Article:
Warning as Portsmouth online banking users subject to Trojan cyber attack

MORE than 1,800 attacks on online banking have been launched in the county, police said.

Friday, 4th August 2017, 1:02 pm
Updated Tuesday, 12th September 2017, 12:05 pm
Police are warning about cyber attacks

The banking Trojan cyber attacks affected Charles Dickens and Nelson wards in Portsmouth, along with some areaas in Southampton.

Lucy Dibdin, from Cyber Protect in Hampshire police, said: 'Members of the public and business owners are urged to take extra measures to safeguard their online banking systems after more than 1800 "Banking Trojan" attacks were detected in Hampshire in recent months.

'The most densely affected areas are Bargate, Southampton, Charles Dickens and Nelson in Portsmouth, and the Sholing and Bitterne areas of Southampton.

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'Whilst it is not possible for us to identify each of the users of the IP addresses affected, we urge anyone who does their banking online to take some simple steps to help safeguard their security.

'Banking Trojans are malicious software (malware) specifically designed to break into an online bank account and transfer money to other accounts controlled by criminals.'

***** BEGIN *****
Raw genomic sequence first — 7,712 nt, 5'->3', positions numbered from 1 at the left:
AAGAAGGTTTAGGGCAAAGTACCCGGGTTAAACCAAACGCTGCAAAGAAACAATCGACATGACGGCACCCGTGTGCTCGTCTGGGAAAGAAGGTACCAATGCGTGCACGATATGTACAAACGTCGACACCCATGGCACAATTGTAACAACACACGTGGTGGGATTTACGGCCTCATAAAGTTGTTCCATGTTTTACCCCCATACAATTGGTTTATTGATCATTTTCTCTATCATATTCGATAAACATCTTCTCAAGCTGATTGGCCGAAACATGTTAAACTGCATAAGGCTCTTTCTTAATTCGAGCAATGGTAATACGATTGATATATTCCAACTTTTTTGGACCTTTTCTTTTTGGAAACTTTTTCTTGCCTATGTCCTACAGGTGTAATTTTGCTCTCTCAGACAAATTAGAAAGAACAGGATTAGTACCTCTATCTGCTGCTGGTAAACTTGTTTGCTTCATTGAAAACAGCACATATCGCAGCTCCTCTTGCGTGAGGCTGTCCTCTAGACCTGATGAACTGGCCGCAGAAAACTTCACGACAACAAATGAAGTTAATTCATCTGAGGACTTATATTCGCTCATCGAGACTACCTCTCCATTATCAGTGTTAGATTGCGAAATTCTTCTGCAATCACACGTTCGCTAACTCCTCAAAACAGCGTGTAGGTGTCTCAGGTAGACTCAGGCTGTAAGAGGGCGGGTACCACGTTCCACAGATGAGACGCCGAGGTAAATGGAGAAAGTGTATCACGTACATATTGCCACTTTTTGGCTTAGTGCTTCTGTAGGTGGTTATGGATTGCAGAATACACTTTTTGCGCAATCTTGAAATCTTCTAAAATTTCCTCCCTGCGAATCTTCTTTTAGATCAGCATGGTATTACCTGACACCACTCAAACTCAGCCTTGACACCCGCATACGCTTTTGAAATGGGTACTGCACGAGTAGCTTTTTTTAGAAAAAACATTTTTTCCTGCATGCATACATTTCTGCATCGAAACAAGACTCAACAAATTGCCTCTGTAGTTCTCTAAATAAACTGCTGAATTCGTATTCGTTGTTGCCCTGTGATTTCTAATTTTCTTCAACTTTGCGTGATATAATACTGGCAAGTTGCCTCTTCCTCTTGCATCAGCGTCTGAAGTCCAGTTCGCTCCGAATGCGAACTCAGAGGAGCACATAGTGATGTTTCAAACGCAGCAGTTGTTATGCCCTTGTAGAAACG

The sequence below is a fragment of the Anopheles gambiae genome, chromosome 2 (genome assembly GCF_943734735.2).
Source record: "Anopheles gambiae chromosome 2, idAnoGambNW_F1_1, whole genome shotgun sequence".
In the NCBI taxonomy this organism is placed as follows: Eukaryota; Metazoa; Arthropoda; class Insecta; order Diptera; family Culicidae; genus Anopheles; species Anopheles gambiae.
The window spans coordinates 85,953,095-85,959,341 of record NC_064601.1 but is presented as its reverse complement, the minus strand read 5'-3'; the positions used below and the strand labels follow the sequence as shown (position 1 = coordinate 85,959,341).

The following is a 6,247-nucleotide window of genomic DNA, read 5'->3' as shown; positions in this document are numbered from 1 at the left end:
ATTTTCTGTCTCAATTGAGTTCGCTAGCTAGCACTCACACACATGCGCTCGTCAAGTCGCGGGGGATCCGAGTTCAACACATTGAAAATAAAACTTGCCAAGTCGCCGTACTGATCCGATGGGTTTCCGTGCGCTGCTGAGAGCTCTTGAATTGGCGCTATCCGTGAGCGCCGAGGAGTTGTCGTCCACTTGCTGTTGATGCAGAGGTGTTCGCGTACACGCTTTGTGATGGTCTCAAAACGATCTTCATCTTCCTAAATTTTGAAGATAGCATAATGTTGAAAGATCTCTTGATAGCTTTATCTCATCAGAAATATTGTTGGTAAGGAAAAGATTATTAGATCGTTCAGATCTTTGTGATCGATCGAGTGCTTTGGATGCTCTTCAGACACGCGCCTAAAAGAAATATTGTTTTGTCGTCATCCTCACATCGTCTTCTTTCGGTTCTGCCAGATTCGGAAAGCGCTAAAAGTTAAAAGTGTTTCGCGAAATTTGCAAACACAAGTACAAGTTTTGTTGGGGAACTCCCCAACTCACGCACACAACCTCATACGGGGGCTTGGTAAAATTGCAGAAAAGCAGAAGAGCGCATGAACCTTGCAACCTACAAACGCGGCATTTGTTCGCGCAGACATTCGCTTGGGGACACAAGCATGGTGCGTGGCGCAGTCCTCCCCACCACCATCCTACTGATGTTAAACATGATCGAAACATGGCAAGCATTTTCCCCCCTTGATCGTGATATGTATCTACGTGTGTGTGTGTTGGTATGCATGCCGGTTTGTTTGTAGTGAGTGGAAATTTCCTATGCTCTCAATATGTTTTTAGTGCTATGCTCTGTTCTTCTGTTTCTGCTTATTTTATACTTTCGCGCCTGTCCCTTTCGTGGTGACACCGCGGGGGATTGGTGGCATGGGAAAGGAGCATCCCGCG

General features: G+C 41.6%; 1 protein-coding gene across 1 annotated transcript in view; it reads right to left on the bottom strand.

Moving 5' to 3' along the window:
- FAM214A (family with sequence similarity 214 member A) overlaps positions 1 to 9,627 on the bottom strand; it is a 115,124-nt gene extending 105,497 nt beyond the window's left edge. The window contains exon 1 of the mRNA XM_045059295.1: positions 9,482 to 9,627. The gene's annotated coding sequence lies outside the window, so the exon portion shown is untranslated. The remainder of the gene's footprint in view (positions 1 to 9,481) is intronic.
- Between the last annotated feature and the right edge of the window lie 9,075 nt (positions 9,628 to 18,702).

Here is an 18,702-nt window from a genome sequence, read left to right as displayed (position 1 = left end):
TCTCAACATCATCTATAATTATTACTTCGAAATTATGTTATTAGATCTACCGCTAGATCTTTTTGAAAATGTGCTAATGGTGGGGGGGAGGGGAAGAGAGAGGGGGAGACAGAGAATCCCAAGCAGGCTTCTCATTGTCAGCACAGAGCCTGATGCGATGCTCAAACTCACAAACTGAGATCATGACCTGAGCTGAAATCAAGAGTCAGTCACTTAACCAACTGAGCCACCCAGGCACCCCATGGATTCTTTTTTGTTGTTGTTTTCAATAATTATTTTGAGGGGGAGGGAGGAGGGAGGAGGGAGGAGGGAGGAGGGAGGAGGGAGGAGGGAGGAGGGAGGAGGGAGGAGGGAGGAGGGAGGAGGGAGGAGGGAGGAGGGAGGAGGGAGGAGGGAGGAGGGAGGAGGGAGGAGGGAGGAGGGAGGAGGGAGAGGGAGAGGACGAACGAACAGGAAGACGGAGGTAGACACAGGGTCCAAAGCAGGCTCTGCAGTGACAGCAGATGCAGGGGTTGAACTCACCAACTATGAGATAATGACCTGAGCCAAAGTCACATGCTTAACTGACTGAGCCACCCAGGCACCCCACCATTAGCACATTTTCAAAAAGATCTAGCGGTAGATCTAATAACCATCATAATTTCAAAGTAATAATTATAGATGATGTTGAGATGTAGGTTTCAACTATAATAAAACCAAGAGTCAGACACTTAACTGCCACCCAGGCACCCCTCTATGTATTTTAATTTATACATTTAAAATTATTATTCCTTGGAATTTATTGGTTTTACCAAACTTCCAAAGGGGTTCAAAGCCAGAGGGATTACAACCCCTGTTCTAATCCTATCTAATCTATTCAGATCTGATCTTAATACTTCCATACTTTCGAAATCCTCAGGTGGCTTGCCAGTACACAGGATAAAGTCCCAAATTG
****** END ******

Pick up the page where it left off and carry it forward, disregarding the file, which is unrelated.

How banking Trojans work

After a banking Trojan infects a web browser – through an infected link or attachment or other means - it will lie dormant, waiting for the computer's user to visit his or her online banking website.

Once that happens, the Trojan silently steals the bank account username and password and sends it to a computer controlled by cyber criminals, sometimes halfway around the world.

The criminals then log into the account and transfer available funds to other accounts at the same bank. But those accounts are registered to "money mules” and within days, or even hours, the money mules withdraw cash from the accounts and wire it overseas via a transfer service.

Many banking Trojans go a step further. They perform what's called a "man-in-the-middle" attack, getting in between the user and the bank and subtly changing what the user's browser displays so that it appears as if a user's transactions are proceeding normally, even while the password and money theft is taking place.

Some of the more advanced banking Trojans don't even need money mules. They can make international transfers directly from a UK bank to one overseas.

Banking Trojans can also display fake warning pages that ask a user to re-enter his login and personal information, conceal the theft of large amounts of money from an account, send real-time transaction information to a cyber criminal instead of to the intended recipient or give users a fake logout page that actually keeps them signed into their accounts.